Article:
Unlike the dreadful Superman pastiche "Man of Steel," "The Lone Ranger" more or less sticks to the character's long-established history, at least in the broad strokes. However, apparently under the belief that modern audiences would not respond to a mythology that has been attracting generations of fans since it debuted in 1933, the decision was made to greatly expand upon it in order to somehow make it seem bigger and more worthy of a blockbuster movie franchise. Thankfully, they don't try to make it all dark and brooding in the hopes of coming up with "The Dark Knight" in chaps but the film too often lurches too far in the opposite direction into overblown farce in which the oddball Tonto is allowed to dominate the proceedings while Reid is reduced to being a noble dope whose naiveté is the butt of too many jokes. None of this stuff is particularly funny or incisive and there are other bits of weirdness strewn throughout, such as the bizarre appearance of Helena Bonham Carter as a frontier madam with an ivory leg concealing a double-barreled shotgun, that overwhelm the material instead of enhancing it. After all, is there anyone out there who thinks that the film really needed to have Butch Cavendish eat Dan Reid's heart in order to establish him as a proper bad guy? If there is, perhaps you can also explain the feral bunny rabbits that pop up from time to time for no logical reason. That said, it could have been worse. From what I understand, a previous iteration of this project that was famously scuttled at the last second due to a spiraling budget apparently threw werewolves into the mix, vestiges of which still remain in Tonto's frequent allusions to nature being out of balance. This might explain the rabbits but it hardly justifies them.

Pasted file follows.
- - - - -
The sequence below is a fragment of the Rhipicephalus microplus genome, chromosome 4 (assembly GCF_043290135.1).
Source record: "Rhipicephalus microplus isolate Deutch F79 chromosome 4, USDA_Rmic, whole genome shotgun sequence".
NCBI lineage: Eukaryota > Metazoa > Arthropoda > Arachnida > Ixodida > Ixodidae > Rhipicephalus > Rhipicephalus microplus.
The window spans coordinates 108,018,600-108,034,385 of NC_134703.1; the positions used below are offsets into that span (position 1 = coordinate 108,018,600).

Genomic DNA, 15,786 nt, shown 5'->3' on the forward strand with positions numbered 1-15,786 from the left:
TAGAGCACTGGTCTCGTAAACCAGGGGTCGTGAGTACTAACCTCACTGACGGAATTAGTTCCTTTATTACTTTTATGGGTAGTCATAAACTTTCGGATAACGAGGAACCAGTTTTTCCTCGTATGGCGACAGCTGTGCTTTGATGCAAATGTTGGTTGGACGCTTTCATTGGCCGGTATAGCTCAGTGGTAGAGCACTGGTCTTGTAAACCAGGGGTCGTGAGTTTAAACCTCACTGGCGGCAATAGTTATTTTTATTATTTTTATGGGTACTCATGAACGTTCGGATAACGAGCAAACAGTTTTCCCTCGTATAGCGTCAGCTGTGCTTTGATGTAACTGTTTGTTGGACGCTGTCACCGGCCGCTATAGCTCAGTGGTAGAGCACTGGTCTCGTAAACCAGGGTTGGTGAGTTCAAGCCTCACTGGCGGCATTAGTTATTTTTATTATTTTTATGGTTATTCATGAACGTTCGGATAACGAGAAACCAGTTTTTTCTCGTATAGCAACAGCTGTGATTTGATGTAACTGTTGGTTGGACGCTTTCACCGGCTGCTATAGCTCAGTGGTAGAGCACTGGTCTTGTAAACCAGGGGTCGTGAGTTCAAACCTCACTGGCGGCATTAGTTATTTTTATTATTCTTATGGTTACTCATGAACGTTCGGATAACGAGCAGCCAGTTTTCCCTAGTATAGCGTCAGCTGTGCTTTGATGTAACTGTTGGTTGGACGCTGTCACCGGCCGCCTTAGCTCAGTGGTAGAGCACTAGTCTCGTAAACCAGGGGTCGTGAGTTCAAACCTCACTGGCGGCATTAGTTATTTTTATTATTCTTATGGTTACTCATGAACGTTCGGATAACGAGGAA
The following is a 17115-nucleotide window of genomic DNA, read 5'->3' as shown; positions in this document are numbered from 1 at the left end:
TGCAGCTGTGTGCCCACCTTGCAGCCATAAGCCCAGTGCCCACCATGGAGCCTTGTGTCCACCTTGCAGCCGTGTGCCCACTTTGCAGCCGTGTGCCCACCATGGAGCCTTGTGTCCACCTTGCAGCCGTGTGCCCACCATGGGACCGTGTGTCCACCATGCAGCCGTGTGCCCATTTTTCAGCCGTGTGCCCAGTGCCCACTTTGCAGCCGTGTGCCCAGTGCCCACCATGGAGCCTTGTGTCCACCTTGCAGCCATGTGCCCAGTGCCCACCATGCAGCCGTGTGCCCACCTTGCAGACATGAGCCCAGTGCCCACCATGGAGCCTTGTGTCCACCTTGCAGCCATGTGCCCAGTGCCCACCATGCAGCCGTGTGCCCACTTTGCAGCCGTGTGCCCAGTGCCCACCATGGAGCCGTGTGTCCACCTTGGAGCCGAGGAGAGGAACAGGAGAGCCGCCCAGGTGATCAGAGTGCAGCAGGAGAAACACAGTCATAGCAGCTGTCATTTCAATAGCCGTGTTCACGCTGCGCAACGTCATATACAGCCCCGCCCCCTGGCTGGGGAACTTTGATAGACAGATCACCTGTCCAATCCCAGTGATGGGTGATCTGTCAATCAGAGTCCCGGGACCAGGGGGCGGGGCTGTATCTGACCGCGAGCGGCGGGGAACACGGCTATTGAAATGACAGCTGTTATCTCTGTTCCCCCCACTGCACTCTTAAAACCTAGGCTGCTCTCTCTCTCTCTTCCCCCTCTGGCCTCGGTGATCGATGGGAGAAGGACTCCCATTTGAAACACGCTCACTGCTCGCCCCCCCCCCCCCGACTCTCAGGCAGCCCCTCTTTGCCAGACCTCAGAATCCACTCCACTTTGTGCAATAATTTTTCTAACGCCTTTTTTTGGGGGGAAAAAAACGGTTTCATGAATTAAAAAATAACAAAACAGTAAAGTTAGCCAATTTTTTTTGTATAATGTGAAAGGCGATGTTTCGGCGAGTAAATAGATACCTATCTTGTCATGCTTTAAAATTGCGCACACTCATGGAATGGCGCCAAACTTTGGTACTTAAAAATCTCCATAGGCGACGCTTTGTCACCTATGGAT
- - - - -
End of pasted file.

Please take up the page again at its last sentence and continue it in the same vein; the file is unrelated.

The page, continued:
Beyond the self-conscious weirdness, the plot of "The Lone Ranger" is a real mess that tries to load so much extraneous material atop of its relatively basic premise that it often feels as if it is about to collapse upon itself. What might have made for a lean and mean 90-minute Western has been stretched out to a punishing 149 minutes with loads of extraneous material that adds nothing to the proceedings. For starters, the film has an unbelievably awkward framing device set in 1933 in which an aged Tonto, now working for a carnival, recounts the "true" story of the Lone Ranger to a little kid who knows him only as a radio character. (This appears to be an homage to "Little Big Man," one of the countless classics of the genre that Verbinski references throughout the film, including a shout-out to "The Wild Bunch" that is so egregious that even my jaw dropped at its sheer audaciousness.) The expansion of Tonto's character doesn't really add anything to the proceedings and certainly does not serve as any form of corrective to Hollywood's dark past in its whitewashed depiction of America's dark past in terms of relations with Native Americans. There is an attempt to shoehorn in an awkward romance between John and his former sister-in-law but all this stuff does is demonstrate why he was best as a Lone Ranger. It even tries to shamelessly inject some pathos into the proceedings by introducing a seemingly noble African-American character into the mix and then killing him off so quickly in his efforts to protect Rebecca and her child that they might as well have just named him Hallorann.